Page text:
Choosing a title for our English version of the lecture presented some dilemmas. As mentioned earlier, the Beinecke designates Wright’s untitled lecture notes as “[On Writers and their Art].” But this title does not convey the lecture’s Indonesian title, “Seniman dan Masalaahnja,” which, due to the gender neutrality of third-person pronouns in Indonesian, can be literally translated as “The Artist and Her/His Problems.” Although as translators in the twenty-first century it would have been our preference to shift the title’s translation to “Artists and Their Problems,” we felt the title should be accountable to Wright’s typescript (where, consistent with standard 1950s English usage, the idealized artist is singular and always a “he”). As a result, in our translation, the literal “The Artist and Her/His Problems” becomes simply “The Artist and His Problems.” As for our decision to keep the slightly awkward word problems rather than rely on the Beinecke’s more elegant word art, this is neither unintended translationese nor an intentional effort at what Lawrence Venuti has called “foreignizing translation.” Rather, it is a reflection of the fact that Indonesia Raya’s Indonesian translation of Wright’s introductory remarks includes the phrase seniman, dan masaalah²nja, a near-verbatim echo of the Indonesian title (the superscript 2 was a convention indicating plurality in written Indonesian at this time). The direct equivalence between the Indonesian masaalah and the English problem suggests that Wright used the term problems when he addressed his audience in English.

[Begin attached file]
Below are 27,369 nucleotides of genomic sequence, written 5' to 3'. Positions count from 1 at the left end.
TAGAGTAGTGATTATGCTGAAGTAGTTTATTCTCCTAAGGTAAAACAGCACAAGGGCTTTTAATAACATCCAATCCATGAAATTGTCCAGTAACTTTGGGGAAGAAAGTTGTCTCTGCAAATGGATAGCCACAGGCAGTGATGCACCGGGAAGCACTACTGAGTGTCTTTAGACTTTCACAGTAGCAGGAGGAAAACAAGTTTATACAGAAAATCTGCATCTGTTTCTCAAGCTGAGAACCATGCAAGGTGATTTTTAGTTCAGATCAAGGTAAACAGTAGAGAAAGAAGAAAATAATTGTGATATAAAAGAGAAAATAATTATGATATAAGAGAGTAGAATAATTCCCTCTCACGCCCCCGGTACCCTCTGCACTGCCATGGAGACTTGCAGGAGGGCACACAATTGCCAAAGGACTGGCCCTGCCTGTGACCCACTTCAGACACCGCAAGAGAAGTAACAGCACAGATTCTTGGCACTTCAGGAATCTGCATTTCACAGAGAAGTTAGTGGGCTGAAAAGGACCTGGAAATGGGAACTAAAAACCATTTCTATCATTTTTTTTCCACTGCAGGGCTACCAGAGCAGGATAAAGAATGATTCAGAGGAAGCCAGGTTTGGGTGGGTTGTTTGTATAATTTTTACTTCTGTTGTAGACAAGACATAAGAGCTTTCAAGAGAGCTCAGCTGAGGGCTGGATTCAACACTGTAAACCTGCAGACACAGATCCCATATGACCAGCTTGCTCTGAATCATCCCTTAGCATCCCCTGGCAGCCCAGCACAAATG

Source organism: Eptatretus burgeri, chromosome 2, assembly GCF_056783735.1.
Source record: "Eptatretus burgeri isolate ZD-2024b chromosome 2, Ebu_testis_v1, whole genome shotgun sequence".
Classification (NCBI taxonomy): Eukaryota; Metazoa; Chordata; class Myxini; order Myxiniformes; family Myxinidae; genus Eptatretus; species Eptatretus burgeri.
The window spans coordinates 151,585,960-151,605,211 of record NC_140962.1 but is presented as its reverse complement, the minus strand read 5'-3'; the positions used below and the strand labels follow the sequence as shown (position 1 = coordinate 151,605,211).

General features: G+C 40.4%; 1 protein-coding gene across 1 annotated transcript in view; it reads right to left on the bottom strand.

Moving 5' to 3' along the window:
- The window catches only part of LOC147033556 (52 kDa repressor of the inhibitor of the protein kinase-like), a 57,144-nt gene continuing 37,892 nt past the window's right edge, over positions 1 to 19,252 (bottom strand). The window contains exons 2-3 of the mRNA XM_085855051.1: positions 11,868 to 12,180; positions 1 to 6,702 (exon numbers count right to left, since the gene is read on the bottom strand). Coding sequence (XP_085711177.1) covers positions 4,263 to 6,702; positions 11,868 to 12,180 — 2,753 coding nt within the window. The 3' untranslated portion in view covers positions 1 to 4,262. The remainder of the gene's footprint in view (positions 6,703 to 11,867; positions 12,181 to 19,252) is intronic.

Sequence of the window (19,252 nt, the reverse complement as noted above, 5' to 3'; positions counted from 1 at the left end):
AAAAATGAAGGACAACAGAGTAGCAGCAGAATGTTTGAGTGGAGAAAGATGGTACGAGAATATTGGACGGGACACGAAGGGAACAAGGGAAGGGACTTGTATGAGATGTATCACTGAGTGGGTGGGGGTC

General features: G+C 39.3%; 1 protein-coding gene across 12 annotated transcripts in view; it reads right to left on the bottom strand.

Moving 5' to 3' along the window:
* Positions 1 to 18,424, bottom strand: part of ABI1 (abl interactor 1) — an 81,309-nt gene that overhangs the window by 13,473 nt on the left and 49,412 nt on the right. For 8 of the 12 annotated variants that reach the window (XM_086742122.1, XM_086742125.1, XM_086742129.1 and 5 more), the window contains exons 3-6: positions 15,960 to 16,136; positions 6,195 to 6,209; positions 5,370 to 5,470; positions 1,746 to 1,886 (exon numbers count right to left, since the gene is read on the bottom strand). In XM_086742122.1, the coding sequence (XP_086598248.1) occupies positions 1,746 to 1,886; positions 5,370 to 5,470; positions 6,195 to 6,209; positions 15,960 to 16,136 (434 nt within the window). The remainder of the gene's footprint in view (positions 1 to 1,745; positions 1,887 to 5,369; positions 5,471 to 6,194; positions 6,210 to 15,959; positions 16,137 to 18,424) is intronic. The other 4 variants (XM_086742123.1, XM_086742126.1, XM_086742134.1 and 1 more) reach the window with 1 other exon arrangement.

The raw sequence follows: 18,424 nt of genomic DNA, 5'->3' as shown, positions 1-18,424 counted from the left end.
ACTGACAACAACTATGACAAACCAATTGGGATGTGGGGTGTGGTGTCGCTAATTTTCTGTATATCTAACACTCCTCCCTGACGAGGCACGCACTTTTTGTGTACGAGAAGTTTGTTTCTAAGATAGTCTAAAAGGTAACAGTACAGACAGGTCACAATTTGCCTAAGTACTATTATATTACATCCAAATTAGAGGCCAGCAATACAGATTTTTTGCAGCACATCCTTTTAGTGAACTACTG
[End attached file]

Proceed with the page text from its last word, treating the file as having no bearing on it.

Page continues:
This reconstituted document, a version of which was delivered during Wright’s trip to Indonesia for the Bandung Conference, may be described as an Asian-African lecture. Specifically geared toward an Indonesian audience whose country had just witnessed the excitement of the Asian-African Conference, the lecture describes the materiality of a writer’s experience in the contemporary Western world, as if to offer insight to Indonesians as they themselves grappled with the question of cultural production under the conditions of modernity. Along these lines, Wright addresses the modern writer’s lack of a defined audience, the rise of the novel as imbricated with the middle class, and the challenges involved in making a living while balancing the competing demands of aesthetic commitment and the commercial publishing industry. The lecture also offers remarks on the creative process that Indonesian modernists in Jakarta would have found particularly germane to their own discussions at the time, especially as they, like Wright, were concerned with where to look for artistic inspiration and the question of negotiating political and moral commitments in literary art.